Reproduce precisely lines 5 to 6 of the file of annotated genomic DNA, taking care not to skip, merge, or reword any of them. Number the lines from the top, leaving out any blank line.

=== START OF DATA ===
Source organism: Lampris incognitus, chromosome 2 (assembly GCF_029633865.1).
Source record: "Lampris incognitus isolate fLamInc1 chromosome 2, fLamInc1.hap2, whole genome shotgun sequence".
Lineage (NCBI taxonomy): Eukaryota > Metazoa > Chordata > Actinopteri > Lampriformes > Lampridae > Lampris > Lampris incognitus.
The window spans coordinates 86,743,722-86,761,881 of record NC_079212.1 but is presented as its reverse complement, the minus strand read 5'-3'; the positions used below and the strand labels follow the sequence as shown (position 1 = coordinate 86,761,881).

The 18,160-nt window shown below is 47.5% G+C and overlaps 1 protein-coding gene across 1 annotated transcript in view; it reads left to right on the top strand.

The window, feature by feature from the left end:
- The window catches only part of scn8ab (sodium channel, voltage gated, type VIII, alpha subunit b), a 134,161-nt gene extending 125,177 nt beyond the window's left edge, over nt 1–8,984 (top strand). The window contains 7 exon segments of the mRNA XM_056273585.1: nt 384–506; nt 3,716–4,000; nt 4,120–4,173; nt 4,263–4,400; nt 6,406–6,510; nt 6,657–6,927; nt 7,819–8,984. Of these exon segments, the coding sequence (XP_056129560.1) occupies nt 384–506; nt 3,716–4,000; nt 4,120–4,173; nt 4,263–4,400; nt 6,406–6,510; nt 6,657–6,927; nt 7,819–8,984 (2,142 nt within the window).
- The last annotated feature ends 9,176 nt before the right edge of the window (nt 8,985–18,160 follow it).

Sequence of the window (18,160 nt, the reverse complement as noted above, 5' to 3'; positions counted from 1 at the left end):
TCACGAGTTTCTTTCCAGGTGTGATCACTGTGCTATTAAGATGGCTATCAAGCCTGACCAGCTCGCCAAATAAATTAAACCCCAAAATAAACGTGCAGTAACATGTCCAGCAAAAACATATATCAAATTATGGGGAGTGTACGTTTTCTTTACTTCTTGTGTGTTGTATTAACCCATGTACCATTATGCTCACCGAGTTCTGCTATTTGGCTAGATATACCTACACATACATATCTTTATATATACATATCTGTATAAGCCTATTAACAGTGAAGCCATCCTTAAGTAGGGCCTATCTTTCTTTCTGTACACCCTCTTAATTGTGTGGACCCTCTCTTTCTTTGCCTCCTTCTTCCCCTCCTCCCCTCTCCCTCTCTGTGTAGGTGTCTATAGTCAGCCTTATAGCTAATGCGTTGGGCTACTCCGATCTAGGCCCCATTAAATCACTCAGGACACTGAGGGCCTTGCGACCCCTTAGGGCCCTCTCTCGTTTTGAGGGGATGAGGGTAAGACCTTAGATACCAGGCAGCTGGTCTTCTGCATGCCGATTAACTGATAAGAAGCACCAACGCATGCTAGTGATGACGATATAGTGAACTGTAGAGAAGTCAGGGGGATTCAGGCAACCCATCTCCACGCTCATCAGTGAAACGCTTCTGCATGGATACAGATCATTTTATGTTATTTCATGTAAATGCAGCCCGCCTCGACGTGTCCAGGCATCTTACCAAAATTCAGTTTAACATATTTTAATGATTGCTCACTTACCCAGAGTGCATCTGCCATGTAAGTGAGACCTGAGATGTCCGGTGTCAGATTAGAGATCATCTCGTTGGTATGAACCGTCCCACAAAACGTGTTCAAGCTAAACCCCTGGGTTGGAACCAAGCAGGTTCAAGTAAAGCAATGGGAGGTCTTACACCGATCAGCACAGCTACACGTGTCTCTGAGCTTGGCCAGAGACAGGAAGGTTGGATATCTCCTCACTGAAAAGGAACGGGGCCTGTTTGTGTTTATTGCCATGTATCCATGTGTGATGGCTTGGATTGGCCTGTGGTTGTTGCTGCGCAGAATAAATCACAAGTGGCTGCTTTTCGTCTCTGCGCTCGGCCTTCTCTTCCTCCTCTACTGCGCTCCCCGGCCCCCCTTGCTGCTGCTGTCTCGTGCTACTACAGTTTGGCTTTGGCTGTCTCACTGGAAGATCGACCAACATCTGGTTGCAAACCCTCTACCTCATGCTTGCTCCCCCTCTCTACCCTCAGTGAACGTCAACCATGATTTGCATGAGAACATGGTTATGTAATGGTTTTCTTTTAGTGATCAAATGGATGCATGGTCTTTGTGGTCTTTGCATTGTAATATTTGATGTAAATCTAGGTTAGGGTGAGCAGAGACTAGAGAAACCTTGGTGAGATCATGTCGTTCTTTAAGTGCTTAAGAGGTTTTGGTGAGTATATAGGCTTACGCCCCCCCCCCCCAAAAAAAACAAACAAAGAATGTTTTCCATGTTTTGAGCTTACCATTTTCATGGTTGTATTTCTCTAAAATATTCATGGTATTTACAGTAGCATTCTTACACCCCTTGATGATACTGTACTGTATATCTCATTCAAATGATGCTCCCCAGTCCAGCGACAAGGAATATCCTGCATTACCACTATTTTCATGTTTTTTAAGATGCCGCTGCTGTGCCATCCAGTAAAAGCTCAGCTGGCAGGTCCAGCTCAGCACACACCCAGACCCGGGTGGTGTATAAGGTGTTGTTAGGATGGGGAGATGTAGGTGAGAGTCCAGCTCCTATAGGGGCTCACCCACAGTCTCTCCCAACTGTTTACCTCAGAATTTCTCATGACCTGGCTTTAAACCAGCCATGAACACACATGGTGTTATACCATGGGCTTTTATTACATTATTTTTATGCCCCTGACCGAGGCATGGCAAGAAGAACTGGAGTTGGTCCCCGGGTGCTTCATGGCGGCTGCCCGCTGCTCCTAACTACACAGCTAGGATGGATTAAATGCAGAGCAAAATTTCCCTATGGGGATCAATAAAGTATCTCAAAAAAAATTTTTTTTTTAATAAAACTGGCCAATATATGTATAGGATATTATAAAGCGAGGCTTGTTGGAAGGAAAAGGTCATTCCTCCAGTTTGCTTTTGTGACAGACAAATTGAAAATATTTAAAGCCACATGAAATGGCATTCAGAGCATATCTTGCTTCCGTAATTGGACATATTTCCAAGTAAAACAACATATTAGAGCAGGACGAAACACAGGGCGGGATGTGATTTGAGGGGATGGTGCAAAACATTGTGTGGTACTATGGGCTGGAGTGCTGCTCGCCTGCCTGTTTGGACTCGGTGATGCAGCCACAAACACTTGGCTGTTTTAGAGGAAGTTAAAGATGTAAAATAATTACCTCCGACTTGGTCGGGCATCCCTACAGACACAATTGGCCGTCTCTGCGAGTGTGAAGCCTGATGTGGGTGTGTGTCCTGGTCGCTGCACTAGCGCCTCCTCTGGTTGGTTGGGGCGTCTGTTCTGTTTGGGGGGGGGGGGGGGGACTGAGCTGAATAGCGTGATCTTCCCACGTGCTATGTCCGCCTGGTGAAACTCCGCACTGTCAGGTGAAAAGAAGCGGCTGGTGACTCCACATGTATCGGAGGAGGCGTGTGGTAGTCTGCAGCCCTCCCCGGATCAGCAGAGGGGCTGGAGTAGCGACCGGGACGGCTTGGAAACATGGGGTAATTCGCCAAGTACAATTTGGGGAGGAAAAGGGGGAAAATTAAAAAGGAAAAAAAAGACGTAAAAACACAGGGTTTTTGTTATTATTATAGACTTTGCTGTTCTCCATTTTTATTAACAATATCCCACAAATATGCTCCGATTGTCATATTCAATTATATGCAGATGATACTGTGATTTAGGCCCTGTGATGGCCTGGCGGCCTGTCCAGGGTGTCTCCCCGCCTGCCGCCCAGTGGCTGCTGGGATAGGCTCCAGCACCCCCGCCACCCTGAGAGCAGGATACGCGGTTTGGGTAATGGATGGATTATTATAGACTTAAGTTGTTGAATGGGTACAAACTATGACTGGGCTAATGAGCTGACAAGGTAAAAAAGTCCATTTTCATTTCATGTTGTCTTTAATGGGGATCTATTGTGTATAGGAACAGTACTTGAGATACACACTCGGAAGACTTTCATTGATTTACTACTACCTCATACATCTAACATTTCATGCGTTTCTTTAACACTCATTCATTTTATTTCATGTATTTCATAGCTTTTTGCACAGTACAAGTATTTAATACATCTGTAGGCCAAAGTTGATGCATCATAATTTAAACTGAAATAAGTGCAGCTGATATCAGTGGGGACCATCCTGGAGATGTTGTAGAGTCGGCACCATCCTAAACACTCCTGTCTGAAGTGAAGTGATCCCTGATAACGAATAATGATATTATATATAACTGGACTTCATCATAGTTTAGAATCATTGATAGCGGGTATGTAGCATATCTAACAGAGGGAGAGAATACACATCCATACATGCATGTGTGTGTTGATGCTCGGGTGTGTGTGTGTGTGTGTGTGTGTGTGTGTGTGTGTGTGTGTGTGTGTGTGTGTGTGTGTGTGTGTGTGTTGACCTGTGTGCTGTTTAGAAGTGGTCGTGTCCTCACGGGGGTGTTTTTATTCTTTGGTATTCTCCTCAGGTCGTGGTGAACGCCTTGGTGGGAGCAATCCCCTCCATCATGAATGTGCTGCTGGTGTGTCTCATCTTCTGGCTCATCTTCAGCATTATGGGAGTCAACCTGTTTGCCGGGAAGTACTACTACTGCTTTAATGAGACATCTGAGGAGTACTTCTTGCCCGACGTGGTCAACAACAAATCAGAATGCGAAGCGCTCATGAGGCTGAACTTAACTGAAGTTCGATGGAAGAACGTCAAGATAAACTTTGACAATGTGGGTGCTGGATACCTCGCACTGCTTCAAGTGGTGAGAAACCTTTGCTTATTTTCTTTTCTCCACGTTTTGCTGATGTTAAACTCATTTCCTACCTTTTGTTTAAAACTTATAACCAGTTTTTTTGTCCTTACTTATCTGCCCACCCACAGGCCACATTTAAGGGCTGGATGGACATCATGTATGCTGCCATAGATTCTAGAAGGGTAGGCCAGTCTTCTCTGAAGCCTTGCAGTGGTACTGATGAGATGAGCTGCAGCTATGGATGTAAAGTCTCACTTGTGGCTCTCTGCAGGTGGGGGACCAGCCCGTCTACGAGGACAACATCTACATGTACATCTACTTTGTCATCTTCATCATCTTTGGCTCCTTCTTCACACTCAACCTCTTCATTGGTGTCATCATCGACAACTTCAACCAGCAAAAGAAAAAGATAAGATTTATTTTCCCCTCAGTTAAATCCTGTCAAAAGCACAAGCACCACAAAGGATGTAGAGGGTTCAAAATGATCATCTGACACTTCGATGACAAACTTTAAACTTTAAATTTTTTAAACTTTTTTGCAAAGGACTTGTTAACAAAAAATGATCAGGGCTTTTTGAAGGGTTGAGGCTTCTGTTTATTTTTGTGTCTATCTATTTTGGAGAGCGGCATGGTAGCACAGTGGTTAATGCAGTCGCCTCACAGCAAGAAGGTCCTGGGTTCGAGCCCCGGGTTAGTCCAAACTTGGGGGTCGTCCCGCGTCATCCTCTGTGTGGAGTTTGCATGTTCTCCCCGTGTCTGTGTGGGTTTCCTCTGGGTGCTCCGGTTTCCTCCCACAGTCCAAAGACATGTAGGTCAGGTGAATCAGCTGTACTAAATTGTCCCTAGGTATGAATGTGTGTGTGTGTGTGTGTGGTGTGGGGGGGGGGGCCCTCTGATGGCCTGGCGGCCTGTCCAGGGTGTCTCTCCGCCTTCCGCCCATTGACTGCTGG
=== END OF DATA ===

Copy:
The 18,160-nt window shown below is 47.5% G+C and overlaps 1 protein-coding gene across 1 annotated transcript in view; it reads left to right on the top strand.

The window, feature by feature from the left end: